Five Poems by


Cyril Wong





No Walk on the Beach



Injured sand, cajoling waves.

Such jazz

of unfinished things.

The air is full of horses—

when what is seen

cannot be corralled.

The hardened heart

is schist, is shit, is shaft

of shadow, is none

of these things.

Bridges collapse

between sight and thought;

between the clangour of me

and the silent, unwavering horizon.








Fibonacci haiku

of a snail’s shell

emptied out by birds

I weigh in my hand

like guilt or memory.

Sky fades to sea

like the mindlessness

of conservatism

into the mindlessness

of political correctness.

Clouds remain astonished

narratives of lives

unlived, whittling themselves

down to less than nothing.








Such sandy,



an ocean of thinking

slides, swings,

stands on

is more infinite, surely,

than what it holds

like slippery

but cupped hands

to night and day


like a singular

eyeball in its vast socket.








The sea is a trillion commas,

keeping what it does not love

for long enough to let us

forget what we lost.

Regurgitate. Regurgitate.

Being an oasis to myself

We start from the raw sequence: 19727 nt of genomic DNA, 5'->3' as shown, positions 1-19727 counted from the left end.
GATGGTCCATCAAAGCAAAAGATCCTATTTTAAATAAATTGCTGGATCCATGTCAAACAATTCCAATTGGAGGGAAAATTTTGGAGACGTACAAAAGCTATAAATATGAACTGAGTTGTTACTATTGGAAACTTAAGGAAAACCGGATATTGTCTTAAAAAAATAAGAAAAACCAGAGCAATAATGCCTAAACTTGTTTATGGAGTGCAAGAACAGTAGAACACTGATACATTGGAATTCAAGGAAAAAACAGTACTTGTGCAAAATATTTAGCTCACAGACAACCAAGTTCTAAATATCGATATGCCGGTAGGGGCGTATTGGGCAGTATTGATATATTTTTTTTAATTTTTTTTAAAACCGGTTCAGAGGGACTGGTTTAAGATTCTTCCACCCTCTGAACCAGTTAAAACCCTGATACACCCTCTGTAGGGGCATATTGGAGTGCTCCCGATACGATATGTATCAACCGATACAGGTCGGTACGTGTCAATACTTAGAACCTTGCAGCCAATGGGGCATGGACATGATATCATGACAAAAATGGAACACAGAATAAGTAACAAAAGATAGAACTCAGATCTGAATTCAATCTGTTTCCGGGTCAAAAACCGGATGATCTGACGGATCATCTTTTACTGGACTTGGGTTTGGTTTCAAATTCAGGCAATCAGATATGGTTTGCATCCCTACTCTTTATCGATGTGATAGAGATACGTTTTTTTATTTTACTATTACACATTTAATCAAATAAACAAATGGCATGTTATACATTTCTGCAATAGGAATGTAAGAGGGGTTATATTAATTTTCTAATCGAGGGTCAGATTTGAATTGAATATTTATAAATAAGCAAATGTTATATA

in this wilderness of rock, sand

and bobbing children’s heads

happens out of time.

Someone is yelling for somebody

to stop running, to walk

instead from here to there

and everywhere

before stopping, a capitulation.








The life of desire

is a circus of the senses.

Under a tent of subjectivity,

such difference between wind

or sand in my eye. Discomfort

or pleasure. To exist before.

Beyond. Blessed regress

or transcendence. Ocean

of sound is no sound at all

when heard for long enough.

Salt on my tongue after a swim.

Elephant children climbing

on top of each other reek of fart

and barbecue. Blessed humanity.









Cyril Wong is a poet and fictionist in Singapore.  His last book was Infinity Diary, published by Seagull Books in 2020. 



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